NUMSA commemorates the 100 year anniversary of the Russian Revolution


23 November 2006, Posted in News

Review: Avenues of My Soul by Ayanda Billie (2006)

At a time when so much poetry is being written, in loud and quiet corners, and is also being slammed through the microphones of most urban centres, it is refreshing to get hold of a pocket size volume, (containing 50 poems nevertheless) that is capable of immediately taking us to that special contemplative place that is created by reading to one self.This collection, written by a poet working for Volkswagen SA from Uitenhage reminds us that sometimes the most powerful writing can be achieved by being the simplest. This does not mean the poems lack subtlety or nuance. Quite the reverse! This is a collection of poems that you can go back to and find something else hidden between the seemingly “˜everyday’ of what is explored. Many of the poems are about or involve love; but not just the tender side of it. In “˜Silent Codes’ reaction to an unplanned pregnancy is described with typical honesty:

“˜your belly began to grow bigger.One day you confessed pregnancyShockedI panickedYou weptAs I grew wingsTo shun away…………..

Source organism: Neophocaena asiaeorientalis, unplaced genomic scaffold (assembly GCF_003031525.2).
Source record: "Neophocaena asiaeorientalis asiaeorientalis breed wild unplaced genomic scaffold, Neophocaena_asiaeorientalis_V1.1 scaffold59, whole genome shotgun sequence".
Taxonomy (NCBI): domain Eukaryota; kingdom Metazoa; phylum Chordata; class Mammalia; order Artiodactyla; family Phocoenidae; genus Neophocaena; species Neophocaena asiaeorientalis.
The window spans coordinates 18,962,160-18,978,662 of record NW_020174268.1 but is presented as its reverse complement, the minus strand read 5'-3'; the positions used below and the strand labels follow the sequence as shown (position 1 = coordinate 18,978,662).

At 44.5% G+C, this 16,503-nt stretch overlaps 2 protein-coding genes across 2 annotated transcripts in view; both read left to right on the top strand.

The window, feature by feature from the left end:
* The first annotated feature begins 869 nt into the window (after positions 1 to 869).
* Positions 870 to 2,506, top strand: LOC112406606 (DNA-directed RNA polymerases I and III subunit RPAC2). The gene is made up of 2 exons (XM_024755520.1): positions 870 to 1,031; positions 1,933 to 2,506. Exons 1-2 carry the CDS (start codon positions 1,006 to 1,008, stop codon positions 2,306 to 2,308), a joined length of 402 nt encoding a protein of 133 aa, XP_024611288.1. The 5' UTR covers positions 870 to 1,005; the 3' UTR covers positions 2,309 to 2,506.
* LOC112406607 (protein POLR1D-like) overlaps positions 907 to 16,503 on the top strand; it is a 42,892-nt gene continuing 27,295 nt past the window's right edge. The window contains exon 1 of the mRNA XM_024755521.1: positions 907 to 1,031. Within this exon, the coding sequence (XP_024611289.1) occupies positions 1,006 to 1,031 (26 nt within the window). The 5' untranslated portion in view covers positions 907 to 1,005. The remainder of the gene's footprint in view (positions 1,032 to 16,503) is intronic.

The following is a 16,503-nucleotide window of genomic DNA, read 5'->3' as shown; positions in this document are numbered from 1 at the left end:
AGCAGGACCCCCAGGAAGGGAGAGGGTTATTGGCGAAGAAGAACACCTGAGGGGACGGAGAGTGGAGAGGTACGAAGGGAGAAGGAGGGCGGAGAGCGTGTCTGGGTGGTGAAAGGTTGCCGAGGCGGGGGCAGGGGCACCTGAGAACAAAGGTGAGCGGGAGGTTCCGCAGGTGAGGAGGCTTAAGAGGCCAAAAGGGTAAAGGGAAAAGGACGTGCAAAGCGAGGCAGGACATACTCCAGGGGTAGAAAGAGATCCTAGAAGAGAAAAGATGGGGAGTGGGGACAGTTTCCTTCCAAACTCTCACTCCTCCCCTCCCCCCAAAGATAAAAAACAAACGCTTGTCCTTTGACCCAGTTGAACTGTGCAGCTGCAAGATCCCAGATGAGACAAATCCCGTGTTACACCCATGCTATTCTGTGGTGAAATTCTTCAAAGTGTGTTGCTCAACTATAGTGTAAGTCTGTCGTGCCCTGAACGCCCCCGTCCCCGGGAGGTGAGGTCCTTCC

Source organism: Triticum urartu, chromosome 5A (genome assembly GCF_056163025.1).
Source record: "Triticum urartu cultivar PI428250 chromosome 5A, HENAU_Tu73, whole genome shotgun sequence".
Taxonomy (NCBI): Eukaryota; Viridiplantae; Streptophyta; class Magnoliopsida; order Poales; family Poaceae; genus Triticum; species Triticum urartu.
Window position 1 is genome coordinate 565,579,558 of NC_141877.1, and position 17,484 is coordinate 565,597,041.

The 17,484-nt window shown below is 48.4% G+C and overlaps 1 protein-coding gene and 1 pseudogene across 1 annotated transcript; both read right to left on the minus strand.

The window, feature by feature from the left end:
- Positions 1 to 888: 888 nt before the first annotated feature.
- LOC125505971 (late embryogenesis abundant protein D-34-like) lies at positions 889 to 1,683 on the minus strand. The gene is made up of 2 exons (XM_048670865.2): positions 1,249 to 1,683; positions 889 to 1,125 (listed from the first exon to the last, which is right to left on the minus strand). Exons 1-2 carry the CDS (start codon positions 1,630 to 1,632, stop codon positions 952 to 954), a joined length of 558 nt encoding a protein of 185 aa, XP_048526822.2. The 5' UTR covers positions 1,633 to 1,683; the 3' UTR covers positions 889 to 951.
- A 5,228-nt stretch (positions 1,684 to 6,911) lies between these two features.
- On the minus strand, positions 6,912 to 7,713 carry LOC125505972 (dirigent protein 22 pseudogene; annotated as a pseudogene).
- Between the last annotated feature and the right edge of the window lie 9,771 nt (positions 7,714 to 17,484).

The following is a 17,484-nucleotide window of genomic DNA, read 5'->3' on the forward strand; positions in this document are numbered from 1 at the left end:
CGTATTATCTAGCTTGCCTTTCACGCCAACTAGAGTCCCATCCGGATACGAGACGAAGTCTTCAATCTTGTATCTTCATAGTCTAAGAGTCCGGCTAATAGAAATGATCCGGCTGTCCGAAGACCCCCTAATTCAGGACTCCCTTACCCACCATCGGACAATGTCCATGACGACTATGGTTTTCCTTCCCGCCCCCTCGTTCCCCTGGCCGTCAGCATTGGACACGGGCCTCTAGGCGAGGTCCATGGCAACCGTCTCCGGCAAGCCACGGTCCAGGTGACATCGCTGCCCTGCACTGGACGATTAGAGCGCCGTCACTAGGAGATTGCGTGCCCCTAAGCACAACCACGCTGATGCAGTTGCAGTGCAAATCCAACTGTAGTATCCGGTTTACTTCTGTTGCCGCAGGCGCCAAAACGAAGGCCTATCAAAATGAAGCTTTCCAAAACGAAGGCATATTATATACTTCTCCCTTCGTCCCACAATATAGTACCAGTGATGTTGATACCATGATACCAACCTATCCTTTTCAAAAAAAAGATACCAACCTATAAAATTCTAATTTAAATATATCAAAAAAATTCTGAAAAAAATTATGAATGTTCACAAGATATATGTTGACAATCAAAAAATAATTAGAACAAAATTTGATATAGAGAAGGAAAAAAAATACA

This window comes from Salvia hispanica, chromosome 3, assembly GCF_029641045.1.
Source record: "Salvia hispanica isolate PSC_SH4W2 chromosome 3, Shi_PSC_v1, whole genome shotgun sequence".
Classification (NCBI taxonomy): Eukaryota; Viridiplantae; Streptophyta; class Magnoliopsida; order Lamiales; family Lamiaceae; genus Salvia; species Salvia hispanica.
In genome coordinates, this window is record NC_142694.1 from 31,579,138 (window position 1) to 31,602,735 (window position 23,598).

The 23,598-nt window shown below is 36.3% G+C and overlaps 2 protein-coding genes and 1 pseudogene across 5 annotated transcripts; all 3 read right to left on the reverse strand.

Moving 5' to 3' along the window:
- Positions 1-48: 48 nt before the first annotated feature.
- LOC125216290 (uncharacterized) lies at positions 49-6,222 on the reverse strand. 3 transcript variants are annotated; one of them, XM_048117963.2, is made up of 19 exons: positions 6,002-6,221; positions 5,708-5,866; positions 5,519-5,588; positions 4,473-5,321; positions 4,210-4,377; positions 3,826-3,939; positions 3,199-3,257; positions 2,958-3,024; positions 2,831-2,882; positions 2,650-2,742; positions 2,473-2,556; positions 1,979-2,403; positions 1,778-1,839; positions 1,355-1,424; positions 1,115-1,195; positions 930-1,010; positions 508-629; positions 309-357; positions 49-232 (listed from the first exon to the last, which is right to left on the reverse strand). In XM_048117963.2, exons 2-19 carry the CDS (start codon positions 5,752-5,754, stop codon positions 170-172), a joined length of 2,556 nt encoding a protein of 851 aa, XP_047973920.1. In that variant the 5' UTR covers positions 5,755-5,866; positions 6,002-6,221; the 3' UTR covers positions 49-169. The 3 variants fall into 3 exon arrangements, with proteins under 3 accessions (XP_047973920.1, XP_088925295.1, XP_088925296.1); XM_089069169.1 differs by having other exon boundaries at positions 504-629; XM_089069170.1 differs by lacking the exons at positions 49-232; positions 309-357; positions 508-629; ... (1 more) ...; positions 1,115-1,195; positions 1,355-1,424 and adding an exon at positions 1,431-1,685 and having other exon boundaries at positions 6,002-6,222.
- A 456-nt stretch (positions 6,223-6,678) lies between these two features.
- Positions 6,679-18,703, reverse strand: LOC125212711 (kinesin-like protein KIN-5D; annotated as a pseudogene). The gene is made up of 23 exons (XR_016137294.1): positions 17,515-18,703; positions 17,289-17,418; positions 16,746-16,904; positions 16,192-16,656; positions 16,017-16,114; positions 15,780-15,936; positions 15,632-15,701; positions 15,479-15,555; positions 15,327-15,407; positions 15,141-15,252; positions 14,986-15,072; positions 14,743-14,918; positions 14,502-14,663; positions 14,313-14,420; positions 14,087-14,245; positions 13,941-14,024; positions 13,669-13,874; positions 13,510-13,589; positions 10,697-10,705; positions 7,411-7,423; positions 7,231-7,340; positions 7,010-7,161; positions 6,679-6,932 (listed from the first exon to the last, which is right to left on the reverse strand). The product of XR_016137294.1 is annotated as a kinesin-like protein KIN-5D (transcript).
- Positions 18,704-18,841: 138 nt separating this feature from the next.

Similarly, in “˜Remembered’ a chance meeting with someone in a taxi reminds of another lover, now lost along the way and……

“˜Latelyonly dreamskeep us close’

But not all is lost in lost love. Billie writes passionately about unemployment and its disabling of the spirit, and about the need to begin to see the world differently, to take from Biko and others, and to use their insights, their tools to make sense of the world in order to change it for the better. But not before he has taken us through the bitter experiences of the past and the present.

In “˜A Rope’ we experience the sharp brutality of a suicide:

“˜He puts a rope around his neckThe wind howls, comfortless world…. comfortless world….Kicking violently, the chair fell downShaking and shitting’.

In a number of the poems there is a relentless inevitability. People suffer, people die and people take their own lives. And then, a spark of humanity, often from an unexpected source, a beggar, an elderly man, or in the serenity of a child’s face when sleeping.Those looking for a brand of political poetry characterized by strings of slogans will be disappointed. This is much more demanding of the reader. This slender volume wants to show you hardship, its impact on the lives of those who endure it. In “˜Tears of Richmond’ a poem that chronicles the senseless slaughter that took place in KZN in the “˜80s he admits:

“˜While I was tryingTo hold back my tearsWith quiet anger boiling my soul’

That a poet can be outraged, can experience anguish and can want to do something, is a reminder that a poet is not above the world she/he writes about, but is also a product of its twisted times.The book sells for R65. You can get a copy from Ayanda Billie on 083 204 6879. Let’s hope this volume will be bought by at least some of those who are written about. It certainly deserves to be!